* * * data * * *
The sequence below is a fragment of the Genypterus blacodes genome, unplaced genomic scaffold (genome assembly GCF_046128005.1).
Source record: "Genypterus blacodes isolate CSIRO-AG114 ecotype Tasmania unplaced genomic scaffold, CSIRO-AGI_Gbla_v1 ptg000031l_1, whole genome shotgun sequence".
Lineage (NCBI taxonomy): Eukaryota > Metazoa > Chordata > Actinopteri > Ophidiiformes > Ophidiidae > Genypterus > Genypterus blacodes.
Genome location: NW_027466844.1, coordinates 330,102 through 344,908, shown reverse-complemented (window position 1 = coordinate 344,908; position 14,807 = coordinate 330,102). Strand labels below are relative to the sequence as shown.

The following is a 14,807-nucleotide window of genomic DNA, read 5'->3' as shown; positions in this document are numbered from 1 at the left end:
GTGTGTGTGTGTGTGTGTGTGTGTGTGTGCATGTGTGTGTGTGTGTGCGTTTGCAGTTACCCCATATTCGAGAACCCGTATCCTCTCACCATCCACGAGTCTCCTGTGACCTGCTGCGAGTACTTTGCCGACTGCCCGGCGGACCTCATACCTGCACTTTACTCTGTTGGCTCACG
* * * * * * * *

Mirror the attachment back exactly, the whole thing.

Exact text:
The sequence below is a fragment of the Genypterus blacodes genome, unplaced genomic scaffold (genome assembly GCF_046128005.1).
Source record: "Genypterus blacodes isolate CSIRO-AG114 ecotype Tasmania unplaced genomic scaffold, CSIRO-AGI_Gbla_v1 ptg000031l_1, whole genome shotgun sequence".
Lineage (NCBI taxonomy): Eukaryota > Metazoa > Chordata > Actinopteri > Ophidiiformes > Ophidiidae > Genypterus > Genypterus blacodes.
Genome location: NW_027466844.1, coordinates 330,102 through 344,908, shown reverse-complemented (window position 1 = coordinate 344,908; position 14,807 = coordinate 330,102). Strand labels below are relative to the sequence as shown.

The following is a 14,807-nucleotide window of genomic DNA, read 5'->3' as shown; positions in this document are numbered from 1 at the left end:
GTGTGTGTGTGTGTGTGTGTGTGTGTGTGCATGTGTGTGTGTGTGTGCGTTTGCAGTTACCCCATATTCGAGAACCCGTATCCTCTCACCATCCACGAGTCTCCTGTGACCTGCTGCGAGTACTTTGCCGACTGCCCGGCGGACCTCATACCTGCACTTTACTCTGTTGGCTCACG